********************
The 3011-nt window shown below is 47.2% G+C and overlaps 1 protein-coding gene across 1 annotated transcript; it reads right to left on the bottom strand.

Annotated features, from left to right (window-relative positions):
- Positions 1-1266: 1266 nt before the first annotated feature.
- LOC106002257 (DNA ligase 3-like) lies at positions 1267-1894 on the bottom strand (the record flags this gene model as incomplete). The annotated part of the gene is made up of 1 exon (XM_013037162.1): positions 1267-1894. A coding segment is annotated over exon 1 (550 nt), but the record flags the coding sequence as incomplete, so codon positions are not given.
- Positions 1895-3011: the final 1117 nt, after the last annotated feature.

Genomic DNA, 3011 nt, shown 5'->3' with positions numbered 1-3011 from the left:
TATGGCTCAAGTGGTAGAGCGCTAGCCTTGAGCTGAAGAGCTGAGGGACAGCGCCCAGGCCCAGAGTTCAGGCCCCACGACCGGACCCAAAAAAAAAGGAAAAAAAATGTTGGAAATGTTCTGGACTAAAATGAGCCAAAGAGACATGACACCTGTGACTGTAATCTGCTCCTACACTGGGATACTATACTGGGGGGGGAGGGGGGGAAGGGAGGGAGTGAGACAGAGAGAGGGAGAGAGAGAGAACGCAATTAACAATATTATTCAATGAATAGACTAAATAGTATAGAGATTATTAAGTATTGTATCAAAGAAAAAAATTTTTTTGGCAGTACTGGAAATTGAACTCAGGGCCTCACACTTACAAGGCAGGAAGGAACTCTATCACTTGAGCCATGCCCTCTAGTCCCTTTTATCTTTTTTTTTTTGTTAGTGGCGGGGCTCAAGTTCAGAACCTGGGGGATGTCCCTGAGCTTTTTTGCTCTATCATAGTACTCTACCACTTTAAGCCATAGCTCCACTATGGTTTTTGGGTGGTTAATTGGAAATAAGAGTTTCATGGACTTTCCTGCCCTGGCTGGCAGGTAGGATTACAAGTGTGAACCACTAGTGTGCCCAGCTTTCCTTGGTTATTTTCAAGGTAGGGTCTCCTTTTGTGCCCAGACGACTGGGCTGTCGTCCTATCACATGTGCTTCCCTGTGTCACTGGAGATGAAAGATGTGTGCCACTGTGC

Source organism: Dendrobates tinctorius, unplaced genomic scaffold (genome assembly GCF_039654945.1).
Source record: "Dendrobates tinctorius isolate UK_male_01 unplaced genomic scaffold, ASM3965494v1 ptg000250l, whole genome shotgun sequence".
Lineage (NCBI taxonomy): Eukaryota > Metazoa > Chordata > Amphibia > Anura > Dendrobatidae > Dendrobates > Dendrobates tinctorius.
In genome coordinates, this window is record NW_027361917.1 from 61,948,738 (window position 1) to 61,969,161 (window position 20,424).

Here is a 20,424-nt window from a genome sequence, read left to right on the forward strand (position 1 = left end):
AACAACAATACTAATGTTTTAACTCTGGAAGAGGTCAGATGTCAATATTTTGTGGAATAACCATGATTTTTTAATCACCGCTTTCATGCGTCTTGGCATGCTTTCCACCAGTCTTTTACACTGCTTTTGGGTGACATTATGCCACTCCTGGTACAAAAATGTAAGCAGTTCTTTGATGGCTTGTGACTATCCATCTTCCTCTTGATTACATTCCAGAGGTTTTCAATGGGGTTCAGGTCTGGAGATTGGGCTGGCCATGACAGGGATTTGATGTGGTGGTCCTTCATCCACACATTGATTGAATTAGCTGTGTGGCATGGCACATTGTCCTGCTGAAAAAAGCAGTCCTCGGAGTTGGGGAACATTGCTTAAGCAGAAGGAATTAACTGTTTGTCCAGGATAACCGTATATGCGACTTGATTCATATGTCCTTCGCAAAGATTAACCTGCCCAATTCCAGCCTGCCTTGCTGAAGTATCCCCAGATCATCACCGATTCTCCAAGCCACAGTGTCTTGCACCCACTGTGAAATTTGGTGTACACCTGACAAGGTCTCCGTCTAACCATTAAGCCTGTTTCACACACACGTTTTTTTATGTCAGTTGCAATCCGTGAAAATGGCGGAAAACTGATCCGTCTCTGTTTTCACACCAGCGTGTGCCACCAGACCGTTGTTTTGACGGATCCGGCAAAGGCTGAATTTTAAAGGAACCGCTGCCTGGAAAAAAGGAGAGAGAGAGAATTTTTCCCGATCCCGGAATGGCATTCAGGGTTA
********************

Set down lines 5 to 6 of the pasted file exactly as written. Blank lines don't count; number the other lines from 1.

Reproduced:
- Positions 1895-3011: the final 1117 nt, after the last annotated feature.

Genomic DNA, 3011 nt, shown 5'->3' with positions numbered 1-3011 from the left: